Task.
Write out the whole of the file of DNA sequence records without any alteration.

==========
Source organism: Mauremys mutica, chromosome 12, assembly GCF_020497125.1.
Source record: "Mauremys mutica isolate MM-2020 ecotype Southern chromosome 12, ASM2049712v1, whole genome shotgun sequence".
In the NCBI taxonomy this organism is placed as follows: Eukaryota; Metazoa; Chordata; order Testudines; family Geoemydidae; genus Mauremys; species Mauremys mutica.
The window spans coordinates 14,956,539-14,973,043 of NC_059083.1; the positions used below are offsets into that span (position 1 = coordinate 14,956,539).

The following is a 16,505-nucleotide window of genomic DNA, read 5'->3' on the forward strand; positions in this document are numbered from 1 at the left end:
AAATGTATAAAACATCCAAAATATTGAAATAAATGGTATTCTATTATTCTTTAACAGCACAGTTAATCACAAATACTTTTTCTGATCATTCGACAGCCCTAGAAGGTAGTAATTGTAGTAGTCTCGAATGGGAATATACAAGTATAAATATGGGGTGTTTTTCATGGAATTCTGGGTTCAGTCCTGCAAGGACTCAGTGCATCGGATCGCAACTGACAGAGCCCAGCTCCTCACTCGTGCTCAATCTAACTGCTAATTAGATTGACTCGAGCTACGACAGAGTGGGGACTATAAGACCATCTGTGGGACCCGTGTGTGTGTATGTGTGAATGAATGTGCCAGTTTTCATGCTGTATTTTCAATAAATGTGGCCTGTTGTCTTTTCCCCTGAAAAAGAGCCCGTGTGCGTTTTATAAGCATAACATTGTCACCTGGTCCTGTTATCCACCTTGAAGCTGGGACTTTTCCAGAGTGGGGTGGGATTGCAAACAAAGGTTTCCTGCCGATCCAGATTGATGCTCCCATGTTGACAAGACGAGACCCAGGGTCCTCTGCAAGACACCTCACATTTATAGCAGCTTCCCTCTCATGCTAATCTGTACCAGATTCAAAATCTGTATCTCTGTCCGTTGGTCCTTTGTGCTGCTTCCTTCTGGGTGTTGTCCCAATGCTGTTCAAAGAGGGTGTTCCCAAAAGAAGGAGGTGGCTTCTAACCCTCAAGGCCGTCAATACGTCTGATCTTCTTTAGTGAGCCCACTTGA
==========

Source organism: Mauremys mutica, chromosome 12, assembly GCF_020497125.1.
Source record: "Mauremys mutica isolate MM-2020 ecotype Southern chromosome 12, ASM2049712v1, whole genome shotgun sequence".
In the NCBI taxonomy this organism is placed as follows: Eukaryota; Metazoa; Chordata; order Testudines; family Geoemydidae; genus Mauremys; species Mauremys mutica.
The window spans coordinates 14,956,539-14,973,043 of NC_059083.1; the positions used below are offsets into that span (position 1 = coordinate 14,956,539).

The following is a 16,505-nucleotide window of genomic DNA, read 5'->3' on the forward strand; positions in this document are numbered from 1 at the left end:
AAATGTATAAAACATCCAAAATATTGAAATAAATGGTATTCTATTATTCTTTAACAGCACAGTTAATCACAAATACTTTTTCTGATCATTCGACAGCCCTAGAAGGTAGTAATTGTAGTAGTCTCGAATGGGAATATACAAGTATAAATATGGGGTGTTTTTCATGGAATTCTGGGTTCAGTCCTGCAAGGACTCAGTGCATCGGATCGCAACTGACAGAGCCCAGCTCCTCACTCGTGCTCAATCTAACTGCTAATTAGATTGACTCGAGCTACGACAGAGTGGGGACTATAAGACCATCTGTGGGACCCGTGTGTGTGTATGTGTGAATGAATGTGCCAGTTTTCATGCTGTATTTTCAATAAATGTGGCCTGTTGTCTTTTCCCCTGAAAAAGAGCCCGTGTGCGTTTTATAAGCATAACATTGTCACCTGGTCCTGTTATCCACCTTGAAGCTGGGACTTTTCCAGAGTGGGGTGGGATTGCAAACAAAGGTTTCCTGCCGATCCAGATTGATGCTCCCATGTTGACAAGACGAGACCCAGGGTCCTCTGCAAGACACCTCACATTTATAGCAGCTTCCCTCTCATGCTAATCTGTACCAGATTCAAAATCTGTATCTCTGTCCGTTGGTCCTTTGTGCTGCTTCCTTCTGGGTGTTGTCCCAATGCTGTTCAAAGAGGGTGTTCCCAAAAGAAGGAGGTGGCTTCTAACCCTCAAGGCCGTCAATACGTCTGATCTTCTTTAGTGAGCCCACTTGA